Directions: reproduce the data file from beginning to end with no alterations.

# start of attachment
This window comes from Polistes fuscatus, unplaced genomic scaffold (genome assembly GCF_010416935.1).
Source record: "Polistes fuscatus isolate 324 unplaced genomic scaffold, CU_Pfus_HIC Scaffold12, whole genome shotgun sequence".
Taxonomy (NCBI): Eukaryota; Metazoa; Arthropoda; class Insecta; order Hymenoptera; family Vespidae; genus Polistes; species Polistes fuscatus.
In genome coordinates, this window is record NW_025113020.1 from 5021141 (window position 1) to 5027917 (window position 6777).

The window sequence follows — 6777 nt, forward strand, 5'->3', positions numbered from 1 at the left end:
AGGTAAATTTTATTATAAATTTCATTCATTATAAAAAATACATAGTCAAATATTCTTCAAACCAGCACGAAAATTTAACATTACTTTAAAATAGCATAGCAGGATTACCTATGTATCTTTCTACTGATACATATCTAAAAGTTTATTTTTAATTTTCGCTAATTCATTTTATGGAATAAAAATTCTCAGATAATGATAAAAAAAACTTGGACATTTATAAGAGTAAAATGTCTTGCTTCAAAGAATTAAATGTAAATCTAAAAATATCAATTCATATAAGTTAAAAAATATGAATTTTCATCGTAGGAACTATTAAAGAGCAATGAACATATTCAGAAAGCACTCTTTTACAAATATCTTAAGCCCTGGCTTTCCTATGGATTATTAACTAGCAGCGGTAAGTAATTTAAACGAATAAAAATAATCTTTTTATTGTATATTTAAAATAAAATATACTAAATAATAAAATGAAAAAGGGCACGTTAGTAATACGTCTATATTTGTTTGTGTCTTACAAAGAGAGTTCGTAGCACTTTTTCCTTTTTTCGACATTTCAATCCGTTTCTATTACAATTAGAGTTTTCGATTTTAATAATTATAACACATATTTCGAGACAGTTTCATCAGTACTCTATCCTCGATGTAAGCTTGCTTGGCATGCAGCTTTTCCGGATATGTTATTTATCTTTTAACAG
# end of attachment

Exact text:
This window comes from Polistes fuscatus, unplaced genomic scaffold (genome assembly GCF_010416935.1).
Source record: "Polistes fuscatus isolate 324 unplaced genomic scaffold, CU_Pfus_HIC Scaffold12, whole genome shotgun sequence".
Taxonomy (NCBI): Eukaryota; Metazoa; Arthropoda; class Insecta; order Hymenoptera; family Vespidae; genus Polistes; species Polistes fuscatus.
In genome coordinates, this window is record NW_025113020.1 from 5021141 (window position 1) to 5027917 (window position 6777).

The window sequence follows — 6777 nt, forward strand, 5'->3', positions numbered from 1 at the left end:
AGGTAAATTTTATTATAAATTTCATTCATTATAAAAAATACATAGTCAAATATTCTTCAAACCAGCACGAAAATTTAACATTACTTTAAAATAGCATAGCAGGATTACCTATGTATCTTTCTACTGATACATATCTAAAAGTTTATTTTTAATTTTCGCTAATTCATTTTATGGAATAAAAATTCTCAGATAATGATAAAAAAAACTTGGACATTTATAAGAGTAAAATGTCTTGCTTCAAAGAATTAAATGTAAATCTAAAAATATCAATTCATATAAGTTAAAAAATATGAATTTTCATCGTAGGAACTATTAAAGAGCAATGAACATATTCAGAAAGCACTCTTTTACAAATATCTTAAGCCCTGGCTTTCCTATGGATTATTAACTAGCAGCGGTAAGTAATTTAAACGAATAAAAATAATCTTTTTATTGTATATTTAAAATAAAATATACTAAATAATAAAATGAAAAAGGGCACGTTAGTAATACGTCTATATTTGTTTGTGTCTTACAAAGAGAGTTCGTAGCACTTTTTCCTTTTTTCGACATTTCAATCCGTTTCTATTACAATTAGAGTTTTCGATTTTAATAATTATAACACATATTTCGAGACAGTTTCATCAGTACTCTATCCTCGATGTAAGCTTGCTTGGCATGCAGCTTTTCCGGATATGTTATTTATCTTTTAACAG